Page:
“A father for six years, a mother for ten and for a time in between, neither, or both … a parental version of the schnoodle or the cockapoo…” Jennifer Finney Boylan’s parenting credentials are unusual to say the least, and her newest book Stuck In The Middle With You; A Memoir of Parenting in Three Genders is extraordinary.
The book explores Boylan’s experiences as both father and mother to her two sons and as daughter and son to her own parents. Within that framework, she examines parental roles on a wider scale. The naked adoration and accompanying holy terror shared by most parents is evident and immediately relatable.
The flow of the book is broken up by three sections of conversations with other writers (Richard Russo, Ann Beattie and Agustin Burroughs among others) and a handful of other parents with extrordinary stories to tell. I expected this format to be jarring but found it quite the opposite as she weaves these conversations into her own narrative with a deft hand and they inform the bigger picture rather than detract from it.
I’ve read all three of Jennifer Finney Boylan’s memoirs. My mother-in-law gave me a copy of I’m Looking Through You; Growing Up Haunted shortly after Ashlie died and we both read on through She’s Not There; A Life In Two Genders. Boylan’s quirkiness and honesty coupled with her ability to paint a picture so clearly that you can smell the coffee and taste the waffles solidified her as one of my literary heroes. That she, like my daughter and a number of dear friends, is transgender, is incidental.
Stuck In The Middle With You builds upon the foundation of Boylan’s earlier books, but doesn’t depend on them for context. Those who have read her previous memoirs will enjoy catching up, while those who are reading her for the first time may well be motivated to delve into the backstory.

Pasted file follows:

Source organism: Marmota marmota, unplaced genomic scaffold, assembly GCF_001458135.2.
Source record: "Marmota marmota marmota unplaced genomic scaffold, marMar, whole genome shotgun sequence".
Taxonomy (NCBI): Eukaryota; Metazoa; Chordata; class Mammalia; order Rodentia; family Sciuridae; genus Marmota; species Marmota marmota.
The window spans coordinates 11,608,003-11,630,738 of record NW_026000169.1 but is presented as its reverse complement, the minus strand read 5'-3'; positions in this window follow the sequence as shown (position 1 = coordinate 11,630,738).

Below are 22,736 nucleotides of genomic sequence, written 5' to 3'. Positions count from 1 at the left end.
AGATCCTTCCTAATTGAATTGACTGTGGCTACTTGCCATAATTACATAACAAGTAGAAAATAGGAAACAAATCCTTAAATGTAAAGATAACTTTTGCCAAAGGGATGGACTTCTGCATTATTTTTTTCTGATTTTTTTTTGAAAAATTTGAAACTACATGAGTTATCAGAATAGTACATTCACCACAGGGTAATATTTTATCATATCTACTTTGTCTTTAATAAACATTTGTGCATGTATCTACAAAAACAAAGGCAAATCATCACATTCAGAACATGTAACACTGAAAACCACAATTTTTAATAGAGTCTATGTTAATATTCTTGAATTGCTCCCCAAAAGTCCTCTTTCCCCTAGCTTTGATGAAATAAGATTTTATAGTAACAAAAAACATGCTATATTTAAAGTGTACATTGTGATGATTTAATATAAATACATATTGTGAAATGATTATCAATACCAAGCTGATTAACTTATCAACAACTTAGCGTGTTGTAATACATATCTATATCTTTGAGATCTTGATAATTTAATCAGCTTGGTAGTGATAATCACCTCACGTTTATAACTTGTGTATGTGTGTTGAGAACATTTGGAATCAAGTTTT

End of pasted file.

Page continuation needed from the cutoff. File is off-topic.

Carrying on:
I expected this to be one of those books I’d recommend to a small circle of friends – specifically my trans friends who are, or hope to be parents. As it turns out, Stuck In The Middle With You is one of those books that I’d recommend to every parent I know.
Throughout the book and explicitly in the afterward (a conversation with Anna Quindlen, Jennifer and Deedie Finney Boylan) the question arises whether Jenny’s personal transformation has effected her children negatively. In the deepest part of every parent’s heart, a similar question burns – How will my children survive my own failings or complications?
For me it is a question which will remain unanswered – unanswerable. Would my daughter have had a penchant for pharmaceutics if I didn’t drink so much? Would she still be alive if I’d paid more attention and guessed her true gender sooner? Does my son have a chance in hell of surviving this family and going on to thrive in the outside world?
Every parent has some fear they keep under wraps – that this thing or that thing in their lives will negatively affect their children. It’s one of those things we don’t talk about and yet Jennifer Finney Boylan dares to openly address hers, allowing us to do the same. She is not a parent with all the answers but she’s asking the right questions and that’s half the battle. This may well be her most intimate book and I recommend it with all my motherly heart.